Monthly Archives: June 2009

Why We Need Role Models

Why the heck do we need role models?  Can’t everyone just think for him or herself and make decisions about right and wrong and choices of action without somebody on a philosophical runway modeling what they could or should be?

Possibly…but role models alert us to POSSIBILITIES, in addition to serving as INSPIRATION.

Angry rappers role model distrust, rage, anti-social notions and actions: killing, raping, hating.

Stupid “stars” role model self-indulgence and excess, self-importance: self self   self

Successful people who “pulled themselves up by their own bootstraps” role model perseverance, giving up a “victim mentality,” optimism and plain hard work.

Heroic types (military, police, firemen, and caring bystanders) who put themselves on the line of life and death role model taking care of others.
and so it goes.

These days, however, good role models are few and far between.  Pastor Bill Shuler, of Capital Life Church in Arlington Virginia, pointed the way in his recent essay: 10 Reasons Why we Are Losing Good Role Models.

What follows is my paraphrasing of his list:

1.  Honorable people are attacked for taking a stand for morality and values

The favorite attack here usually takes the form of being called either a “hater” or a “hypocrite.” If a person disagrees with you, you can say that they simply hate you or your stand, or that they once (usually decades ago) behaved contrary to their own words so therefore, they have no moral ground on which to defend their position.  I don’t have to explain how ugly, stupid, and dangerous those approaches are to the well being of a civilized society.

 2.  High profile scandals in sports politics and religion have caused us to become jaded.

Yup – it’s hard to believe that a moral high ground even exists if the people you looked up to don’t respect what they have and the responsibility it gives them.

3.  Fewer dads are present in the home.

 Soon, most children won’t come from intact homes where they see a dad providing and protecting and teaching them how to be decent men and women.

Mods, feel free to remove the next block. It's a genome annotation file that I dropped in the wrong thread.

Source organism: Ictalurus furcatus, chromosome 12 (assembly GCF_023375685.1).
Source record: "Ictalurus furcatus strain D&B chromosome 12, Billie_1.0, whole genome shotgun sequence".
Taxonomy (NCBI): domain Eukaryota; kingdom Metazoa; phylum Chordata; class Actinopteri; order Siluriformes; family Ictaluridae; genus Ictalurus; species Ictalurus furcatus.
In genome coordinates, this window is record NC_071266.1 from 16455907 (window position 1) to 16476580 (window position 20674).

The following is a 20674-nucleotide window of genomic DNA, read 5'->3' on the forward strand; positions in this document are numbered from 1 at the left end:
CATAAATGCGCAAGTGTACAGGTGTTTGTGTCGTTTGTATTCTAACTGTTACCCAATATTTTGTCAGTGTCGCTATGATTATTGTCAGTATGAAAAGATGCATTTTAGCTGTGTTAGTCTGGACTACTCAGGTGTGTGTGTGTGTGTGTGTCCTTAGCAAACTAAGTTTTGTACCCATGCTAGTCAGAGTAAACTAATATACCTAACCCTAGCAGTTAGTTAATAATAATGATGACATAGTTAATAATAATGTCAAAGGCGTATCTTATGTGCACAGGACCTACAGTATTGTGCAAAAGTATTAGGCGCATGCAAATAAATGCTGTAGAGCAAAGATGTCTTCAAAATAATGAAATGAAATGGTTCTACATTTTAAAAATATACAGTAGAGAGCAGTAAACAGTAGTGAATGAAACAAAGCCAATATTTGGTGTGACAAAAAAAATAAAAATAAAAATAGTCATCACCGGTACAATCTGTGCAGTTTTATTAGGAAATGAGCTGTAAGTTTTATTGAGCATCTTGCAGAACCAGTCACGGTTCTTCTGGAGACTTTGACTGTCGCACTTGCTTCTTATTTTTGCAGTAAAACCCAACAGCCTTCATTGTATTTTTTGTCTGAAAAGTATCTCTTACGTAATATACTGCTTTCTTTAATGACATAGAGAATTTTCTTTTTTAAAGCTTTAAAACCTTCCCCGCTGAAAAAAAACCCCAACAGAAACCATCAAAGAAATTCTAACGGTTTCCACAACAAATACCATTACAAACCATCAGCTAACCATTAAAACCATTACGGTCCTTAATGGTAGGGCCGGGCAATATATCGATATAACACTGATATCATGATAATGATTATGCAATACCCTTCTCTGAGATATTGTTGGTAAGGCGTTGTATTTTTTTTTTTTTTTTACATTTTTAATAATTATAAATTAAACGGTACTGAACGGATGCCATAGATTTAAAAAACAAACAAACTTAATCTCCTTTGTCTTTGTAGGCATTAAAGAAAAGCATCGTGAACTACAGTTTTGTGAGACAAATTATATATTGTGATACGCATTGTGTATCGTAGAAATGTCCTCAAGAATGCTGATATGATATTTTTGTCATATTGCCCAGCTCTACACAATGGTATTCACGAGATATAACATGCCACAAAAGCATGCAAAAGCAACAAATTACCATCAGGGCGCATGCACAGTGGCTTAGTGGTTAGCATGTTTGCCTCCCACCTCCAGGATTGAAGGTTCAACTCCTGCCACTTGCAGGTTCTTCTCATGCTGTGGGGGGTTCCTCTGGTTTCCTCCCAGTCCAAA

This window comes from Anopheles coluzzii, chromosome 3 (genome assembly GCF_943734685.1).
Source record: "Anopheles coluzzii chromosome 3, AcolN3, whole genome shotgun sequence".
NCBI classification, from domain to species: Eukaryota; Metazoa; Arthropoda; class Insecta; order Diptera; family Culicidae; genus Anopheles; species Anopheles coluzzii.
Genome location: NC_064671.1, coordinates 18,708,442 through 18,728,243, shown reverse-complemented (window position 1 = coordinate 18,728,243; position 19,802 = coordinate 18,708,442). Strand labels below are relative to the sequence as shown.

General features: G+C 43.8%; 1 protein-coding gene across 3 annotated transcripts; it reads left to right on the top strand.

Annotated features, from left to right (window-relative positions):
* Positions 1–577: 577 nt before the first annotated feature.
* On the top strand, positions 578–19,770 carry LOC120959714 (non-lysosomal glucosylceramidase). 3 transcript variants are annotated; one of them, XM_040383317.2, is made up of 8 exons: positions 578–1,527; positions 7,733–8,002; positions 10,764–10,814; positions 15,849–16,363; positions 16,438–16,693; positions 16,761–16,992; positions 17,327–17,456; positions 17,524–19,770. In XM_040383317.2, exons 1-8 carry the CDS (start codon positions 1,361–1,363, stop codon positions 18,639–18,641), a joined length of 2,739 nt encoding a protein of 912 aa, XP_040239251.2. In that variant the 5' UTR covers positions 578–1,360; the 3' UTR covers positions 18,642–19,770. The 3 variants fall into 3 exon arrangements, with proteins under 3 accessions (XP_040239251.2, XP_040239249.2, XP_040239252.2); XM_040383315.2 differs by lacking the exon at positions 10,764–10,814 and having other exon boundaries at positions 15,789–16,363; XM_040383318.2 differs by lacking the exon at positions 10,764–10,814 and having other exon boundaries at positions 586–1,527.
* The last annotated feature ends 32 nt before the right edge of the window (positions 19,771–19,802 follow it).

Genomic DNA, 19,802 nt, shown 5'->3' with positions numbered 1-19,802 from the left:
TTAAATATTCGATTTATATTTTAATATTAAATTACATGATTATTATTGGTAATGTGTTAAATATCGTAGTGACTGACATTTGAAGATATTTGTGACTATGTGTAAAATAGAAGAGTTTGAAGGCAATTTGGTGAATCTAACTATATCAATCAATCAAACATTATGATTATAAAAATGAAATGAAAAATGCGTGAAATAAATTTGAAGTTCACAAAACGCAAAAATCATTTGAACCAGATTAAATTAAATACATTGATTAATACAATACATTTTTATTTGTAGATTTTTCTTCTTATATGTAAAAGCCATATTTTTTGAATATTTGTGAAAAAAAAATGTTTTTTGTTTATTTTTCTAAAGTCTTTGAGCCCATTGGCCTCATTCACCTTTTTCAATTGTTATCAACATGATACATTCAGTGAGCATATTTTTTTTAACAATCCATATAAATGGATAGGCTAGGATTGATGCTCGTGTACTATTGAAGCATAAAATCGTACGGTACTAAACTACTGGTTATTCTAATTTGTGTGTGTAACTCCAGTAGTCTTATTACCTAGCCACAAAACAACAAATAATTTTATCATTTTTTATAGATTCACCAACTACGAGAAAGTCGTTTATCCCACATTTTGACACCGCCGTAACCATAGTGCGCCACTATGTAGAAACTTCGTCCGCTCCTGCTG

4.  Success has been defined as fame, fortune, and power.

 We used to have the word “infamous” to describe people well known for skuzzy behaviors…now it’s all just “famous.”  “Octo-mom” Nadya Suleman now has a television show because she’s famous for showing incredible insensitivity and irresponsibility in having 16 children with no dad or intact married family.    If someone is rich (no matter how they got there), they have admirers.

 5.  Image often supersedes character.

  Bad boys and bad girls reign supreme in our media-drenched culture.  The more stupid and horrid their behavior, the more important they are to the media.

 6.  Indulgence replaces sacrifice.

 Just think daycare.

7. The practice of self-discipline is losing ground.

 If you “feel it” you have license to “do it” is today’s mantra.  Consideration of consequences to others, as well as one’s own future, became secondary.

 8. Seeking of “self,” on the other hand, is an over-practiced art.”

If I hear one more person excuse stupid, cruel, or self-indulgent behavior on the basis of “low self-esteem” or “I guess I have to learn to love MYSELF,” I think I’ll scream.

9.  Family values have become a political issue rather than an ideal to be embraced.

The responsibility and obligation to spouse and children outweighs feelings and urges, which are temporary and often foolhardy.

10.  Good people with deep convictions remain silent when they should speak up.

  I have said it quite differently:  way too often, good people are “wusses;” they are afraid to stand up (not without good reason…see #1), because they want to be liked. I have gotten myself into all sorts of trouble by “standing up,” so I know what it takes.